The projects of German artist, Agnes Meyer-Brandis, flirt with the construction of scientific knowledge, grasping and slipping between the object and subject. Drawing from a background in visual and new media art practice, Meyer-Brandis creates installations, performances, and film that drift from scientific theory into fiction and wonder. Her work draws parallels with fictional and quasi-fiction worlds, those of space cadets and armchair rocket launchers.
Exploring recurring subjects such as gravity, weightlessness and space travel, her work has led to collaborations with scientists and researchers providing access to operations and activities usually restricted to scientific experimentation only. In 2007, while working on a project called Cloud-Core-Scanner she travelled on a zero gravity flight in collaboration with the DLR (German Aerospace Centre) to examine the formation of clouds in a weightless environment. As well as a rigorous scientific approach, her work is often tinged with a playful humour, such as her series of public meteor watching events, where participants are instructed to bring a safety helmet.
Her latest work, Moon Goose Analogue: Lunar Migration Bird Facility is currently showing as part of a group exhibition curated by Arts Catalysts at FACT in Liverpool, UK before touring to AV Festival 12 in Newcastle upon Tyne, UK. Her contribution to the show was originally conceived as a quest to investigate gravitational anomalies, mythological pockets of low gravity but it eventually became the fruition of a project she started several years ago. While preparing for her weightlessness flight experiment she discovered, Frances Godwin’s The Man in the Moone. Completed in 1638, the book is one of the first works of science fiction and the first to describe the notion of weightlessness as the protagonist flies to the Moon in a chariot towed by ‘moon geese’. Fascinated and inspired by the book, Agnes set out to create an exploratory journey to the moon, powered by the flight of her own flock of geese.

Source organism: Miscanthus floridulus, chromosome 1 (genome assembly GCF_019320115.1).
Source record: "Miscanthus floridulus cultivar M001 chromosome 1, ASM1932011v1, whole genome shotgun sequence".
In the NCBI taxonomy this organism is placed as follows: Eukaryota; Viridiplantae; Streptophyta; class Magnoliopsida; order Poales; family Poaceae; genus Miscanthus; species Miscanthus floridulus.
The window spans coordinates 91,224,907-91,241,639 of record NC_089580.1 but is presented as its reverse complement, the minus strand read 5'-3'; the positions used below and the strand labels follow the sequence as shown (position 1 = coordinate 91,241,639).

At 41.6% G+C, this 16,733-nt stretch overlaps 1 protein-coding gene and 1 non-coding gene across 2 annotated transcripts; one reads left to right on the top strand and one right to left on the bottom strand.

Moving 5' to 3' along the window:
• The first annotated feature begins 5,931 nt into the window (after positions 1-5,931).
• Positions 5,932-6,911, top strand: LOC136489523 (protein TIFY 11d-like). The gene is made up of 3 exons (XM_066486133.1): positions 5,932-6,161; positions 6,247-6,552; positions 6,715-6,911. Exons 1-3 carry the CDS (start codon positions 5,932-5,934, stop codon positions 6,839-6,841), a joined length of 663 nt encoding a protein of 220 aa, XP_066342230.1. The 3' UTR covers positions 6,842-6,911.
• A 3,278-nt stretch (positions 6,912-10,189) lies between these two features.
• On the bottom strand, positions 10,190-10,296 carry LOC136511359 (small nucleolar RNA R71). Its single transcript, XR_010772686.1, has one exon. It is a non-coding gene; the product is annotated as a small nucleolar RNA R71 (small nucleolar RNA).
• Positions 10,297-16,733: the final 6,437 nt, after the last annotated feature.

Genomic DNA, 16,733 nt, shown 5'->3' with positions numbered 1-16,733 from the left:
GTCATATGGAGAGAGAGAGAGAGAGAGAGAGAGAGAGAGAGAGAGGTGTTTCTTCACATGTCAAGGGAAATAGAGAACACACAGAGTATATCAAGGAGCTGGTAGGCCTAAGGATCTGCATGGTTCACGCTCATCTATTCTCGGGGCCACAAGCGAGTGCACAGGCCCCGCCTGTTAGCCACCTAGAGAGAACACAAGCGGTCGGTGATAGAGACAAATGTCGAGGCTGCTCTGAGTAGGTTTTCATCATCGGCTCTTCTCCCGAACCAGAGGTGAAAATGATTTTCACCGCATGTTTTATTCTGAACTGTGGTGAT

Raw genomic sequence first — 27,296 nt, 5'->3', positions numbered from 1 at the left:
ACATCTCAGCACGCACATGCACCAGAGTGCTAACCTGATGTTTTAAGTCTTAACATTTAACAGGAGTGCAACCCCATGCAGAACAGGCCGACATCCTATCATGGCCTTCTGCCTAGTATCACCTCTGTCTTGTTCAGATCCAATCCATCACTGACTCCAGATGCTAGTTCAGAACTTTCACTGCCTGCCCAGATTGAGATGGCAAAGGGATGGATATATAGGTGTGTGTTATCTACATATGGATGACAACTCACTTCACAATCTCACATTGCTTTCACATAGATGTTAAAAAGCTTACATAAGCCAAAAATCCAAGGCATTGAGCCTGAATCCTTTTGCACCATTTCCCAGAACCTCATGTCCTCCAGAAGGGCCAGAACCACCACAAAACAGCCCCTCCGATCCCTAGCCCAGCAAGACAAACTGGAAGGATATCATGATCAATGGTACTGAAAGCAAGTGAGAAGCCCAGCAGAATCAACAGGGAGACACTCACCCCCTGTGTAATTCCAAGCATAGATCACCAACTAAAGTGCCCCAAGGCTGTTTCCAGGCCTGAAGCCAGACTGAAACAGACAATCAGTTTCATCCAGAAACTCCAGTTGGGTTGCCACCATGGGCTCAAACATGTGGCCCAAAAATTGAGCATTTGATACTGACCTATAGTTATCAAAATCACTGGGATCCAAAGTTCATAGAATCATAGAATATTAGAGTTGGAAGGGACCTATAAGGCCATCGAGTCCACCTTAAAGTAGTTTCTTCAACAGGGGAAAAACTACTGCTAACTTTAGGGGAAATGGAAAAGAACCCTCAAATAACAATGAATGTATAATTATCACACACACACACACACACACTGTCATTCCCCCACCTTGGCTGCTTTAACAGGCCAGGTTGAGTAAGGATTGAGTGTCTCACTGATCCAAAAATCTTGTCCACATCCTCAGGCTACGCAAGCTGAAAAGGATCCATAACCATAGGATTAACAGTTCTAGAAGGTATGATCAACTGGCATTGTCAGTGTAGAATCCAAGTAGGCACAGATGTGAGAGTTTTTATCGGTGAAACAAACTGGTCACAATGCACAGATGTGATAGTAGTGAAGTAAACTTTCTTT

Bred and trained by the artist on a farm in Pollinaria, Italy, a kind of avian MARS 500, the Moon Geese are named after previous space explorers such as Neil, Svetlana, Juri, and Buzz. In a video document of her mission to space we see the artist journeying across lonely and isolated landscapes, single minded, determined and caring she coaxes the geese ever closer to flight. Although, as she admits she is having problems to get them to fly, as she describes them, they are a bit lazy. But as Agnes outlines, if you want to travel into space you need bonding, you need to be a very good team so we see the geese and artist as goose mother in training, running and explaining the laws of flight.
Is a quasi-museum display cum mission control center, housing the remains of the goose eggs, architectural models and video displays the exhibition seeks to allow a way into the fictional world of goose space flight. But, the artifice does not capture the imagination as succinctly and delicately as the film documentary.
Built on youthful dreams of becoming astronauts and seeing the curvature of the earth, her work highlights contradictions and possibilities questioning how science can be caught up and directed by our imagination and desires.